Some of the earliest maps of the world placed Jerusalem right at its center. Today, the world maintains a central media spotlight on tiny Israel. So following the annual commemoration of Earth Day, which promotes global sustainability, I thought that I’d take you on a virtual tour, focusing on the Jewish State’s central position and how it works to sustain the planet and its inhabitants.
Israel itself commemorated Earth Day in Jerusalem with the opening of the Cool Globes exhibition, which consisted of 18 one-ton models of the Earth each highlighting a solution to environmental problems. This was followed by the world’s first full-length movie screening, powered by solar energy. Then after the sun had set, the lights were turned off, to highlight the need to save energy. Even the Israel Defense Force published an Earth Day summary of how it protects not just the people of Israel, but its environment too. This includes wastewater recycling, solar power, re-using water from air-condition units, filtering bacteria from ship water, recycling engine oil and switching to natural gas.
Israel’s Weizmann Institute has developed some literally “groundbreaking” technology to repair the earth that grows our food. Eco-friendly catalysts are introduced into the soil to break down the dangerous chemicals in pesticides into inert compounds. Israeli start-up Catalyst Ag Tech is now commercializing the system. Meanwhile, 24 Israeli companies including Mekorot, Amiad and Blue I promoted Israel’s technologies to prevent polluting the earth. They flew to the Wasser Berlin trade fair to market their water and wastewater and management solutions.
Israelis are frequently at the center of environmental projects all over the Earth. A delegation from Ben Gurion University’s Jacob Blaustein Institutes for Desert Research toured the Galapagos Islands and signed a cooperation agreement with the Directorate of the National Park to promote the conservation of the endangered biological diversity of the islands. Closer to home, Israeli and Jordanian authorities worked together to save a rare Egyptian vulture. The bird was born in Israel but flew into power lines in the Jordan valley. The Jordanians contacted Israeli nature organization SPNI, which obtained permission from both governments to collect the vulture. The injured bird is now recovering at Ramat Gan Safari Hospital.
The needs of the Earth’s population occupy much of Israel’s time and resources. Israeli biotech SciGen developed and manufactures the most effective Hepatitis B vaccine on Earth. It is soon to be authorized for use in most countries where it should prevent many of the 1.2 million deaths from the virus each year. Israel’s success in vaccine development has encouraged the US National Institutes of Health to fund a two-year study at Ben-Gurion University of the Negev into why the measles virus persists in its target cells and establishes chronic infection, long after resolution of its acute phase. A recent measles epidemic in the UK city of Swansea highlights why this research is so important.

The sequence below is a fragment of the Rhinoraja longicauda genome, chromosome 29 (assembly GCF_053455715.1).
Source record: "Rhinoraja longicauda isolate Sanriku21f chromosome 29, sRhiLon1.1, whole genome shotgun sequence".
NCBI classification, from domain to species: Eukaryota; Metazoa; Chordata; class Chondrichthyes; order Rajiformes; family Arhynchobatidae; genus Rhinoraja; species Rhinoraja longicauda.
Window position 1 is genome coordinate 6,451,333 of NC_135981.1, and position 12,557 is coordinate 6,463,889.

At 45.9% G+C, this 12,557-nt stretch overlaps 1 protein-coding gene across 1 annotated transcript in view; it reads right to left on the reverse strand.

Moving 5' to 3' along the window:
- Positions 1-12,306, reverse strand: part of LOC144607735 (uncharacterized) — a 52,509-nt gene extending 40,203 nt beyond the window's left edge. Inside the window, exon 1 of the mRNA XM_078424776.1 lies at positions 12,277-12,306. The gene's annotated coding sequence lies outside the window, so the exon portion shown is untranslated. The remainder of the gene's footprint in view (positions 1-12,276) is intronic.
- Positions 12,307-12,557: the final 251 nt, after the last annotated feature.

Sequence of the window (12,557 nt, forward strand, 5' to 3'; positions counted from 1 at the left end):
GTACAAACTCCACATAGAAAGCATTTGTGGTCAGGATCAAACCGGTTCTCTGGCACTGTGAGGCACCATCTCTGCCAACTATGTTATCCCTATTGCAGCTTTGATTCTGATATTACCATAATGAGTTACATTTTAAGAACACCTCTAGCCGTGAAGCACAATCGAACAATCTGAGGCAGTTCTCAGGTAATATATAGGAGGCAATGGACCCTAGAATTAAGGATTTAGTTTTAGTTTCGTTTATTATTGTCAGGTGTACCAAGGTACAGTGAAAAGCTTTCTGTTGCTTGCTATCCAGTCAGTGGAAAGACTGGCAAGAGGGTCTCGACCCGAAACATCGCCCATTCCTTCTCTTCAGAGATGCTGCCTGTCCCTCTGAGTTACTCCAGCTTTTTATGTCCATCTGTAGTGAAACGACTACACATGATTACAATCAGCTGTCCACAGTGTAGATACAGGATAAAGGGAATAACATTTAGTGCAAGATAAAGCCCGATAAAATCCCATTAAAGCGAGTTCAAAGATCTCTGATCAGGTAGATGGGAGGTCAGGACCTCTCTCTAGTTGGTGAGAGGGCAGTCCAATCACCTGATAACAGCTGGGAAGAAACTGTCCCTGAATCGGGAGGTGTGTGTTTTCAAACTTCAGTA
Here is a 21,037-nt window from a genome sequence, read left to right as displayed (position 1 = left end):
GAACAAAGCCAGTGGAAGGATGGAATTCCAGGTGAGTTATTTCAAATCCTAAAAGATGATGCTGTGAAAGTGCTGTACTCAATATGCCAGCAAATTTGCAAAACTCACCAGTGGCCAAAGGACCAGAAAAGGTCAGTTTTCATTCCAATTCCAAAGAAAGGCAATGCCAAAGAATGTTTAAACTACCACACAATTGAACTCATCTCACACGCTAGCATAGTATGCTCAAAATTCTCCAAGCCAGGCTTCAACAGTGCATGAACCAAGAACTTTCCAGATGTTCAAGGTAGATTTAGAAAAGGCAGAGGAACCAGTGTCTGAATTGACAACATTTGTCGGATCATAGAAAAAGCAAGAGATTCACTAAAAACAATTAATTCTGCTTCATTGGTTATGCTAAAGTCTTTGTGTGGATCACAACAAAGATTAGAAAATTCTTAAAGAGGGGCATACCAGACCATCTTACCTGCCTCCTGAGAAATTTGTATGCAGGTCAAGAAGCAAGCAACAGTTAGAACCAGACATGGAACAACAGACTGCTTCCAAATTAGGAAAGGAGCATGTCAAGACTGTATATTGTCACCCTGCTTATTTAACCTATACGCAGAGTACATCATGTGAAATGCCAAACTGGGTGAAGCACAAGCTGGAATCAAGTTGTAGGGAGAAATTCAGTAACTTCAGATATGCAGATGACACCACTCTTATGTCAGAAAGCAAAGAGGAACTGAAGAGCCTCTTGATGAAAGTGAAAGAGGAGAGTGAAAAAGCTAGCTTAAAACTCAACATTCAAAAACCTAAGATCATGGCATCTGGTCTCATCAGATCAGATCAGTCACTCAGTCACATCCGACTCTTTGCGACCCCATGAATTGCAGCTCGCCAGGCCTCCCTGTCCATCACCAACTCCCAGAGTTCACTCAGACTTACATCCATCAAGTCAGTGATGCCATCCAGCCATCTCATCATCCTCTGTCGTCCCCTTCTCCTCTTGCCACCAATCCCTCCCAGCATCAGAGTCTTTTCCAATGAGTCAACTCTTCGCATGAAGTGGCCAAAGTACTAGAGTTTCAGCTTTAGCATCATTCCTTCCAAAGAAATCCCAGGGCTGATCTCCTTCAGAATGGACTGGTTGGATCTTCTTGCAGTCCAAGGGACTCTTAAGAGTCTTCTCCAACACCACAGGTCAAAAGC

World Health Organization director general Margaret Chan praised Israel’s national health infrastructure on her first visit to Israel. She said, “I’ve come here to learn from your excellent health system”. She also visited Gaza children at Tel Aviv’s Dana-Dwek Children’s Hospital. And the Israeli director of Boston's Beth Israel Deaconess Medical Center, Professor Kevin (Ilan) Tabb, found himself at the center of attention when his staff treated 24 victims of the Boston Marathon bombing, plus the surviving Chechen bomber. Professor Tabb is also a board member of Hadassah Ein Kerem hospital in Jerusalem.
Israeli universities are world-recognized centers of scientific excellence. Scientists at Israel’s Technion Institute have just developed the first photonic topological insulators that prevent light from scattering irrespective of any defects in the materials that they flow through. The transport of photons of light is central to today’s computing and electronic communications. Meanwhile, 40,000 students have signed up for the new 9-week on-line course “Synapses, Neurons and Brains” presented by the Hebrew University of Jerusalem. In addition to the USA, Europe etc., its central fascination has attracted registrations from Lebanon, Iran, Saudi Arabia, Malaysia, Pakistan, Morocco and Algeria.
Finally, the adoption by the Israeli Government of Europe's “Open Skies” policy will bring even more tourists to the Jewish State than the current record numbers. But Jorgen Nilsson kept much closer to the ground during his recent journey to the Center of the Earth. Jorgen - a knight in the Hospitaller Order of St. Lazarus - arrived at Jaffa Gate in Jerusalem after a six-months, 4,500-kilometer (2,800-mile) pilgrimage from Sweden to Jerusalem.
Michael Ordman writes a free weekly newsletter containing Good News stories about Israel.
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